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Can a woman refuse sex if her husband has a sexually transmitted infection? Attitudes toward safer-sex negotiation among married women in Bangladesh
Authors: Jesmin SS, and Cready CM.
Source: Culture, Health and Sexuality, 16(6):666-82. doi: 10.1080/13691058.2014.901561
Topic(s): Sexually transmitted infections (STIs)
Women's autonomy
Women’s empowerment
Country: Asia
Published: JUN 2014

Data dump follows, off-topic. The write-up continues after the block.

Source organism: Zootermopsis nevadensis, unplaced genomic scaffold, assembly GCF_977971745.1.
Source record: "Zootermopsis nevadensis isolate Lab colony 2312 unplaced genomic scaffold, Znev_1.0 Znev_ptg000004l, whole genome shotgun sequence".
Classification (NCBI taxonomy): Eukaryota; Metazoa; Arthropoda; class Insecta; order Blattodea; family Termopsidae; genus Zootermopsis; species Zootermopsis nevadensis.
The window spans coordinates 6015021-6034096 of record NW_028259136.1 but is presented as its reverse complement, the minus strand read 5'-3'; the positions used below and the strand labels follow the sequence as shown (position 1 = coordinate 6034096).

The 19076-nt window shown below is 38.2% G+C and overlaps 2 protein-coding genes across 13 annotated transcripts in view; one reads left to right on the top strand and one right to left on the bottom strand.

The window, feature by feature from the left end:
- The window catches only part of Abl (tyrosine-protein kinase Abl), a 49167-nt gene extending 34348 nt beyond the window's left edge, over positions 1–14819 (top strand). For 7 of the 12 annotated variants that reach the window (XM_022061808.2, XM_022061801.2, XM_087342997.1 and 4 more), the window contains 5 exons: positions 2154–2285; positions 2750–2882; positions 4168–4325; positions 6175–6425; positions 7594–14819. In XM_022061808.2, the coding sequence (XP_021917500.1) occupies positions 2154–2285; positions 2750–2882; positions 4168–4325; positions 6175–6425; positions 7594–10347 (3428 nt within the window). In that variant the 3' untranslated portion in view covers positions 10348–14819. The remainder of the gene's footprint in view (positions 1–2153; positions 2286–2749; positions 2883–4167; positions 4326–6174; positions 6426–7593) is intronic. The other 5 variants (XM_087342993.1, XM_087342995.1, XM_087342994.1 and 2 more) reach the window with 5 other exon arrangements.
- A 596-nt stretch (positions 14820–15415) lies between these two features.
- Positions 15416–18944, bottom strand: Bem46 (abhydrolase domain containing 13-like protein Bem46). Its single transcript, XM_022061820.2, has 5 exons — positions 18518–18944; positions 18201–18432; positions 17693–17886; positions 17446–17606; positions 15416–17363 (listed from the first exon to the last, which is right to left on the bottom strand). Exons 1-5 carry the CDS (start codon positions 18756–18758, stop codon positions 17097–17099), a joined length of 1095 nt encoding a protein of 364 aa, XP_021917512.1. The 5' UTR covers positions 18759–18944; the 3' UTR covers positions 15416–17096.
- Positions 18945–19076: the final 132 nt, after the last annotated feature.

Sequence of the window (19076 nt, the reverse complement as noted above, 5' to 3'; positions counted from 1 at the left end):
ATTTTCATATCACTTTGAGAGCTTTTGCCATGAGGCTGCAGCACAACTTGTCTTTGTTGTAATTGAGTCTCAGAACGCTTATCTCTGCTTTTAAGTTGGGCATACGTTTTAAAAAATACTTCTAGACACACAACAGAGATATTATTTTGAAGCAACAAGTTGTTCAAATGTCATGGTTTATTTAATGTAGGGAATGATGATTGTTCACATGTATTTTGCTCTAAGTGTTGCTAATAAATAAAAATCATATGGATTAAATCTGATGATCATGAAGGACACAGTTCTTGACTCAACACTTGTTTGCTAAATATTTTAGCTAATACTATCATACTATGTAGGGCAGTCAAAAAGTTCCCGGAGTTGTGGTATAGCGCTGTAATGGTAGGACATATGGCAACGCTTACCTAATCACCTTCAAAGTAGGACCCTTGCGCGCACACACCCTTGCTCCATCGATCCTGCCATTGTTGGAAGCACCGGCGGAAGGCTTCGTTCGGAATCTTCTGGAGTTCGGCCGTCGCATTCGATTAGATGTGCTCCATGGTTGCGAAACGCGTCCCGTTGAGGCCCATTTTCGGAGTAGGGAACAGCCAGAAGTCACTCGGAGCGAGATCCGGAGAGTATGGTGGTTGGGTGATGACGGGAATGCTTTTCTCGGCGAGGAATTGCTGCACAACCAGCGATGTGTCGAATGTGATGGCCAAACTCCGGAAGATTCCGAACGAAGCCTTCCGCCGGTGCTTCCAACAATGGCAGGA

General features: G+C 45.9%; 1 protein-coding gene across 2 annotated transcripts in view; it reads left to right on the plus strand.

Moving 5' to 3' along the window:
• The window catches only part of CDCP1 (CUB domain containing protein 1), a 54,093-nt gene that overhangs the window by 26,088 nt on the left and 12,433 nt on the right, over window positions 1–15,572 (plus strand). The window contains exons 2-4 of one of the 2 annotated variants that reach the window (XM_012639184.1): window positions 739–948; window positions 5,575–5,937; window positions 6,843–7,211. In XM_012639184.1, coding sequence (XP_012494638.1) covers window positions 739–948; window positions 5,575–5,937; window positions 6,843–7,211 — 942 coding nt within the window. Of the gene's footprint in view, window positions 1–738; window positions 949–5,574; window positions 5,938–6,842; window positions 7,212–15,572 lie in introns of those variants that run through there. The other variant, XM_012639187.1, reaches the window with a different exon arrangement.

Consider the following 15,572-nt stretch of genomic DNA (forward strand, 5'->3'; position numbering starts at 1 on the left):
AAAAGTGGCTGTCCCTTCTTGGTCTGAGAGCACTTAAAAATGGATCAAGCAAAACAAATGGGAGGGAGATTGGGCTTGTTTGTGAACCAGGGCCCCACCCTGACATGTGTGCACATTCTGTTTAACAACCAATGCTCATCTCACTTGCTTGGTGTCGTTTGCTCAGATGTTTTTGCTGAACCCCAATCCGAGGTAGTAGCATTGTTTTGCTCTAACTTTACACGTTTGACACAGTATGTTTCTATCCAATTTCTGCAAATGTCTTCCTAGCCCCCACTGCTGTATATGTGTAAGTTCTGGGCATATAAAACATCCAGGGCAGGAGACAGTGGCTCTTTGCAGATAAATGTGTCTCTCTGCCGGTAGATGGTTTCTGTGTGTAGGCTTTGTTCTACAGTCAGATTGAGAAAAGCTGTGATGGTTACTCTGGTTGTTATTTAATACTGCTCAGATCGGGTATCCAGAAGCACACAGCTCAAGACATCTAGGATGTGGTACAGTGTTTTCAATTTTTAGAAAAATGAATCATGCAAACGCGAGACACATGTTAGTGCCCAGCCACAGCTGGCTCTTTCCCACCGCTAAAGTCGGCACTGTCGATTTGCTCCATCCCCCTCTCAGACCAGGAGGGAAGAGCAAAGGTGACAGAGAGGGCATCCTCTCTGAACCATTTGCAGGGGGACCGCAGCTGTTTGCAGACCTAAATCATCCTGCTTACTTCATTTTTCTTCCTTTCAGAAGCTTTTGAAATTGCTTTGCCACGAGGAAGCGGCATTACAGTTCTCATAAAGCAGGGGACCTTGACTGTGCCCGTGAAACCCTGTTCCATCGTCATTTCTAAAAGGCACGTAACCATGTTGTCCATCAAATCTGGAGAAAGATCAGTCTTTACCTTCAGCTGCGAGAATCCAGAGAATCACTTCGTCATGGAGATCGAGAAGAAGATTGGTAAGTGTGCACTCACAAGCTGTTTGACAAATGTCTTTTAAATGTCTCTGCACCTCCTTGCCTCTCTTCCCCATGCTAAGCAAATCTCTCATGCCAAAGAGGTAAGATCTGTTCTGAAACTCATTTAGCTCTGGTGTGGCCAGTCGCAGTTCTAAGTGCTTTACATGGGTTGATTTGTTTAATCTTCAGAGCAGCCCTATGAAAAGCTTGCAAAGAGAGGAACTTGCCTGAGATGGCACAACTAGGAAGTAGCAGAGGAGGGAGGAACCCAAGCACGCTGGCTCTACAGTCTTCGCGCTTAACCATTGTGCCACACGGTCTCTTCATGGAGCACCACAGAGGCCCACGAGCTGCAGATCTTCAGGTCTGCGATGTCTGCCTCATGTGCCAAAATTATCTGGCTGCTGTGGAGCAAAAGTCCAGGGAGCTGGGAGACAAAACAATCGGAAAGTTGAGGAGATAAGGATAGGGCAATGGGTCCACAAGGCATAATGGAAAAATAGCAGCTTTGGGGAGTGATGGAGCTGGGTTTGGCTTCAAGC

Abstract: In developing countries, HIV, sexually transmitted infections (STIs) and unintended pregnancy take an enormous toll on women's reproductive health, yet preventive programmes are lacking as married women's risks are frequently underestimated. We examined predictors of married Bangladeshi women's attitudes towards safer-sex negotiation using data on 15,178 currently married women aged 15-49 from the 2011 Bangladesh Demographic Health Survey. Approximately 92% of women believed that a wife's refusal to have sex with her husband is justified if he has an STI. Multilevel logistic regression analysis revealed that the likelihood of a woman holding this belief increased with her autonomy, as measured by the ability to go to a health centre/hospital without another adult, participation in household decision making and rejection of wife beating (p < 0.001). Other significant predictors were knowledge/awareness of STIs (p < 0.05), living in Dhaka division (p < 0.001) and younger age (p < 0.01). Our findings suggest that sexual health education programmes may be more effective if they include strategies to address social norms and cultural practices that limit women's autonomy in society.